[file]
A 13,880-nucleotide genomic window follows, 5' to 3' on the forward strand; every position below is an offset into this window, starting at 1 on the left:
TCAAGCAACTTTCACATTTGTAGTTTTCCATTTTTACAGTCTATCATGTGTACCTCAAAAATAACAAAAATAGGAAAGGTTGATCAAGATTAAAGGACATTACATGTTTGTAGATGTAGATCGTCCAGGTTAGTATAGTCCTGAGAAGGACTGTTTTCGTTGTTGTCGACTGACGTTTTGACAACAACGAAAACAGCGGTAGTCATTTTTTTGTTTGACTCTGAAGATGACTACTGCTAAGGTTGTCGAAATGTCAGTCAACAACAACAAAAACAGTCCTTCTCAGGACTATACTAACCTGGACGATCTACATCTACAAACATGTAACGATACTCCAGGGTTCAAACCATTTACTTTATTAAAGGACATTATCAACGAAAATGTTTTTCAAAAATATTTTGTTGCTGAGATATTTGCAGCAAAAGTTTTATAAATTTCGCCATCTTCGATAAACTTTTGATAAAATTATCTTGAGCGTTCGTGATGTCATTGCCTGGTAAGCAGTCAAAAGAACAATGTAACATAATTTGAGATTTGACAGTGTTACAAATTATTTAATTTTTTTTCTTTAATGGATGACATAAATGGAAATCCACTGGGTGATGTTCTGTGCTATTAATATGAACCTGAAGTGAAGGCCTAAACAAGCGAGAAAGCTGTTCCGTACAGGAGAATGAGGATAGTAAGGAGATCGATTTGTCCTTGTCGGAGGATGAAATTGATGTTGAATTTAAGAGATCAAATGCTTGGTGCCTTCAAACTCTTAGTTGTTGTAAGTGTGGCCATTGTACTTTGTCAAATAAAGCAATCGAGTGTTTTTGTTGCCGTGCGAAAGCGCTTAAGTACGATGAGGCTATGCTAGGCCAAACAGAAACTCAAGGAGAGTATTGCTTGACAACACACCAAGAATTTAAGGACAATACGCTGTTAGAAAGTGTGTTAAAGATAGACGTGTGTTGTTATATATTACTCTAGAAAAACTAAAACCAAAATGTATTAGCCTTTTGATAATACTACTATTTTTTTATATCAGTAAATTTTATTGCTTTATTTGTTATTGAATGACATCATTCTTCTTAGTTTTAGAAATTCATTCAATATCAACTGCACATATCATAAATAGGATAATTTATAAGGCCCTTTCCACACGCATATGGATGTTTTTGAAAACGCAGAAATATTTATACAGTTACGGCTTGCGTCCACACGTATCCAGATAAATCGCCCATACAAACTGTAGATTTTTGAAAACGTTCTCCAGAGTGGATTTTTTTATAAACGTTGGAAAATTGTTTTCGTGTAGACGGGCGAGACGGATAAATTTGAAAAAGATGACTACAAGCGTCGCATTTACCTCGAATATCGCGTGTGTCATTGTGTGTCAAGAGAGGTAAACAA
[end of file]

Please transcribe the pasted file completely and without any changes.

A 13,880-nucleotide genomic window follows, 5' to 3' on the forward strand; every position below is an offset into this window, starting at 1 on the left:
TCAAGCAACTTTCACATTTGTAGTTTTCCATTTTTACAGTCTATCATGTGTACCTCAAAAATAACAAAAATAGGAAAGGTTGATCAAGATTAAAGGACATTACATGTTTGTAGATGTAGATCGTCCAGGTTAGTATAGTCCTGAGAAGGACTGTTTTCGTTGTTGTCGACTGACGTTTTGACAACAACGAAAACAGCGGTAGTCATTTTTTTGTTTGACTCTGAAGATGACTACTGCTAAGGTTGTCGAAATGTCAGTCAACAACAACAAAAACAGTCCTTCTCAGGACTATACTAACCTGGACGATCTACATCTACAAACATGTAACGATACTCCAGGGTTCAAACCATTTACTTTATTAAAGGACATTATCAACGAAAATGTTTTTCAAAAATATTTTGTTGCTGAGATATTTGCAGCAAAAGTTTTATAAATTTCGCCATCTTCGATAAACTTTTGATAAAATTATCTTGAGCGTTCGTGATGTCATTGCCTGGTAAGCAGTCAAAAGAACAATGTAACATAATTTGAGATTTGACAGTGTTACAAATTATTTAATTTTTTTTCTTTAATGGATGACATAAATGGAAATCCACTGGGTGATGTTCTGTGCTATTAATATGAACCTGAAGTGAAGGCCTAAACAAGCGAGAAAGCTGTTCCGTACAGGAGAATGAGGATAGTAAGGAGATCGATTTGTCCTTGTCGGAGGATGAAATTGATGTTGAATTTAAGAGATCAAATGCTTGGTGCCTTCAAACTCTTAGTTGTTGTAAGTGTGGCCATTGTACTTTGTCAAATAAAGCAATCGAGTGTTTTTGTTGCCGTGCGAAAGCGCTTAAGTACGATGAGGCTATGCTAGGCCAAACAGAAACTCAAGGAGAGTATTGCTTGACAACACACCAAGAATTTAAGGACAATACGCTGTTAGAAAGTGTGTTAAAGATAGACGTGTGTTGTTATATATTACTCTAGAAAAACTAAAACCAAAATGTATTAGCCTTTTGATAATACTACTATTTTTTTATATCAGTAAATTTTATTGCTTTATTTGTTATTGAATGACATCATTCTTCTTAGTTTTAGAAATTCATTCAATATCAACTGCACATATCATAAATAGGATAATTTATAAGGCCCTTTCCACACGCATATGGATGTTTTTGAAAACGCAGAAATATTTATACAGTTACGGCTTGCGTCCACACGTATCCAGATAAATCGCCCATACAAACTGTAGATTTTTGAAAACGTTCTCCAGAGTGGATTTTTTTATAAACGTTGGAAAATTGTTTTCGTGTAGACGGGCGAGACGGATAAATTTGAAAAAGATGACTACAAGCGTCGCATTTACCTCGAATATCGCGTGTGTCATTGTGTGTCAAGAGAGGTAAACAA